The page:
Friday, January 15, 2016

Knitters (like my wife) practice a skill that is basically controlled tangling of yarn. The opposite, it seems, is just as fascinating.

The most acclaimed project in the group’s tangled history is known to knitters as “the Stash Disaster of Epic Proportion.” In 2011, a Sacramento, Calif., knitter was cataloging her entire stash of yarn in her backyard—only to leave it out during a rainstorm. She tossed the 30 to 50 balls of soaking-wet yarn into the dryer, producing further chaos.

More than a dozen volunteers stepped up, “drooling over the delicious detangling it promises,” as one member put it. The project, about the size of a lamb, was carried in a bedsheet to places such as a library and a park, where detanglers picked at it together. It also made its way to the homes of several detanglers.
“Best of luck to the next detangler,” one of the volunteers wrote. “This one, I regret to say, defeated me.”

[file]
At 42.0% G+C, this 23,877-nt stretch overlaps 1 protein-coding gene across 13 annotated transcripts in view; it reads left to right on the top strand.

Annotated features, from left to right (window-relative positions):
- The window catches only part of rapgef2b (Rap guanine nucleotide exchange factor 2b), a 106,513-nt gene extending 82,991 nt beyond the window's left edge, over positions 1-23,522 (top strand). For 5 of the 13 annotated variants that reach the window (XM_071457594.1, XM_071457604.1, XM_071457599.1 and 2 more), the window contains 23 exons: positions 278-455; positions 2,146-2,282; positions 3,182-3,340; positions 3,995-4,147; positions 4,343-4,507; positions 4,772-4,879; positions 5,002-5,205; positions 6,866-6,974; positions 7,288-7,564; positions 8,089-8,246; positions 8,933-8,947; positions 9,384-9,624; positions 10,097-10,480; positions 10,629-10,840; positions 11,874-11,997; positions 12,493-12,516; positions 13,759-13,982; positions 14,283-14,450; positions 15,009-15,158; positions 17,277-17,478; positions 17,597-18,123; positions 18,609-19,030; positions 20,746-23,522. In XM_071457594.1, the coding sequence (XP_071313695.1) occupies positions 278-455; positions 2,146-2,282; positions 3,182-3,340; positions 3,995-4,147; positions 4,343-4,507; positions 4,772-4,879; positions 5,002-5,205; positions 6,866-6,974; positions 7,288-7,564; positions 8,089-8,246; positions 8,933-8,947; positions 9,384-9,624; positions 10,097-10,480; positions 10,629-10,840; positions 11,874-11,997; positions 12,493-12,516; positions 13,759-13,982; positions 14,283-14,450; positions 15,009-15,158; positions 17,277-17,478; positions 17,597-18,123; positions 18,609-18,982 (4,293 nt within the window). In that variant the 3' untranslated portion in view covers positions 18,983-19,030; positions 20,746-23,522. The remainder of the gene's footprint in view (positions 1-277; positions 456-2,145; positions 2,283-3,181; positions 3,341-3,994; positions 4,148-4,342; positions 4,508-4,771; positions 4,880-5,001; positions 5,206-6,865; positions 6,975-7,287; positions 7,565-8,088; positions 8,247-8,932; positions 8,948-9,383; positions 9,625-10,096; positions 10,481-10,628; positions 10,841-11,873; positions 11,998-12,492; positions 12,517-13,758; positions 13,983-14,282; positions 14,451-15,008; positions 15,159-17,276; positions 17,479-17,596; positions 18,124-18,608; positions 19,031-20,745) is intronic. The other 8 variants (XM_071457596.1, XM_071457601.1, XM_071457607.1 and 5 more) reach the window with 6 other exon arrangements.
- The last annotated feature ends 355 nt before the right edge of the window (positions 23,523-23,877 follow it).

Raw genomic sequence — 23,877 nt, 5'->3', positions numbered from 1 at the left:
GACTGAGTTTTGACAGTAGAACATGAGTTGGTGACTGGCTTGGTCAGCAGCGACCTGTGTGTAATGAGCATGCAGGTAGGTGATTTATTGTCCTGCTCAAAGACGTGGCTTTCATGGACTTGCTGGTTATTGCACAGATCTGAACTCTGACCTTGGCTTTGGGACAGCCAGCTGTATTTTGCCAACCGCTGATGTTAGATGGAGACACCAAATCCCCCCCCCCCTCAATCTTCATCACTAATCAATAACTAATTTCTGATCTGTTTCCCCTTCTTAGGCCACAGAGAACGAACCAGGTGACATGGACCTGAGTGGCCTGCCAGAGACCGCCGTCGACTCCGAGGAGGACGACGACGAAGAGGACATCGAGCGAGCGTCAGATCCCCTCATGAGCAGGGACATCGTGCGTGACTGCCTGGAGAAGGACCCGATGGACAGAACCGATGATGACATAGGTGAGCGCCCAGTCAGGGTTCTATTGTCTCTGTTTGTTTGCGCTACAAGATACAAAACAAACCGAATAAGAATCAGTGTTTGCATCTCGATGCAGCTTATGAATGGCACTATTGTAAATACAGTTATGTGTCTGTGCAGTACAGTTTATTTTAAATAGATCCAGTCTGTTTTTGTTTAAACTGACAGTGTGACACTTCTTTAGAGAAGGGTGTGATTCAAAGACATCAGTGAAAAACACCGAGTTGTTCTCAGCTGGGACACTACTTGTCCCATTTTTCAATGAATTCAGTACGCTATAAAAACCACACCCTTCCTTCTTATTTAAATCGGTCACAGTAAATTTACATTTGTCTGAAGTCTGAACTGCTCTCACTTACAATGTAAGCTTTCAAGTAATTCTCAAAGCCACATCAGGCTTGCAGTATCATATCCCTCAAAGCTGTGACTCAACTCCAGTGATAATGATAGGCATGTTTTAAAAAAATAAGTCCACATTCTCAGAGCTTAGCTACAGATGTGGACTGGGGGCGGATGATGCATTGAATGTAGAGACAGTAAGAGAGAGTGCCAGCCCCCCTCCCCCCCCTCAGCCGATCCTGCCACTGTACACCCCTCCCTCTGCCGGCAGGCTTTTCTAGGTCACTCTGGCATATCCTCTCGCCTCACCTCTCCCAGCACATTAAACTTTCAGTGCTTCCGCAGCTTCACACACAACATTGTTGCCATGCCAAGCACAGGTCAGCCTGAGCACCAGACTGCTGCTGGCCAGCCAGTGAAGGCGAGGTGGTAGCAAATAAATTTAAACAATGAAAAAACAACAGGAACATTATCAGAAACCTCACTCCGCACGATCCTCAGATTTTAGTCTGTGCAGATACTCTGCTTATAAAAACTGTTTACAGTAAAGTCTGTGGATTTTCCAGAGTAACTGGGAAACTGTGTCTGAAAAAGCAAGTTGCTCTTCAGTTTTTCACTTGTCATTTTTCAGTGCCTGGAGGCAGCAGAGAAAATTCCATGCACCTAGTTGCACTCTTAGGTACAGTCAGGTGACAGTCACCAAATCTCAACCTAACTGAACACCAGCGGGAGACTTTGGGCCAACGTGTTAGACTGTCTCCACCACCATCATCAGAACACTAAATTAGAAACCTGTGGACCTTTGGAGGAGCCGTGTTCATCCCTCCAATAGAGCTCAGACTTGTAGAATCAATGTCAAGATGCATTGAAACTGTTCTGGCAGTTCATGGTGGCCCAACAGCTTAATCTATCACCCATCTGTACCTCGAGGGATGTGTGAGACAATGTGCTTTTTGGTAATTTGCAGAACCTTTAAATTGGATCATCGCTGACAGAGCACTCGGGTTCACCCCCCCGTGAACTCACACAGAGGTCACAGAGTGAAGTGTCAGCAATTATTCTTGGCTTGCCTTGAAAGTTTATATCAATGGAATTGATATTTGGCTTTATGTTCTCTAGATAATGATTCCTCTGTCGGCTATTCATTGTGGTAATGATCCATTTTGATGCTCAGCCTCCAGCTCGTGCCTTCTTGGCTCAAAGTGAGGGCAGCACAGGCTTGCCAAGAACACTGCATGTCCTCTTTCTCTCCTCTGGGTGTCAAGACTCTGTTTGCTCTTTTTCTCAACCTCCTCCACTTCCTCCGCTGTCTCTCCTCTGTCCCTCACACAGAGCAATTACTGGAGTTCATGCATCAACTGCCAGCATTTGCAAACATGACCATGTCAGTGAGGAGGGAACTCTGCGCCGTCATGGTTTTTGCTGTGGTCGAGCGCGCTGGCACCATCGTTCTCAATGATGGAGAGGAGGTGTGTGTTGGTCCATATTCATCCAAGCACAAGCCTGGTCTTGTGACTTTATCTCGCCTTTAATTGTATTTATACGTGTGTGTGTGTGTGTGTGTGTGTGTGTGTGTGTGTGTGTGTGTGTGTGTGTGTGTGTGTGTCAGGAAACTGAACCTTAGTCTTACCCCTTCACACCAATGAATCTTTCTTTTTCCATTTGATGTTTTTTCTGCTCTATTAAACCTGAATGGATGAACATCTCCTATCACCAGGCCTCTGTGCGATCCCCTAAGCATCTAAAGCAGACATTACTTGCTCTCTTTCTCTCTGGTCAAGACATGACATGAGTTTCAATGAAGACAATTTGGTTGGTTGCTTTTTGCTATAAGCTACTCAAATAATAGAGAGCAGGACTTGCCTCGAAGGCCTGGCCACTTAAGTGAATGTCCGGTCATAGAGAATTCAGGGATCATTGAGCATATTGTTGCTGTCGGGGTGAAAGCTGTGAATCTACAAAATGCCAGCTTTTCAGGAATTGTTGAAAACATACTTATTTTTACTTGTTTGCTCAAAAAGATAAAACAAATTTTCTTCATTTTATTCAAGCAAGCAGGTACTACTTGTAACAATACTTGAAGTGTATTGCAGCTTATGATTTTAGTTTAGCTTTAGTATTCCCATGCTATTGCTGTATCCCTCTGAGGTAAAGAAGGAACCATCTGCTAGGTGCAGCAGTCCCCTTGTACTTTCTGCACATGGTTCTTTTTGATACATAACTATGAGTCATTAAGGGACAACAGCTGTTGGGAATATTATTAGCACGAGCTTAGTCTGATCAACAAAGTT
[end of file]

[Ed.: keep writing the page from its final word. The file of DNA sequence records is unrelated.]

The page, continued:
The final unraveler, Melissa Kwan, 30, of Irvine, Calif., says the mess “kind of just lived on the floor of our apartment” for months. She posted photos of the slowly shrinking mass, with balls of green and red and pink emerging until only a ball of sock yarn and the fuzz of unusable mohair were left. On March 24, 2013, she posted a final photo and the message: “Disaster Handled.”

If these knitters think that's hard, try a snarl of 6 lb test fishing like while standing on a slippery wet rock in the middle of a cold water river.


  1. As to the 6 lb test, mine was 4 lb and it just happened about a month ago.........

  2. I would tend to follow the example of Alexander-the-Great, who untied the Gordion Knot in 3 seconds.

  3. The dissection of a backlash is an art. One that I only learned because I was too poor to afford to cut off the birds nest and buy new line. I made several friends showing them that trick.

    1. Plus, you might be three miles down the river with no trail, with fish biting, and there is no replacing the line. Deep breathing and patience is the key. Don't get mad!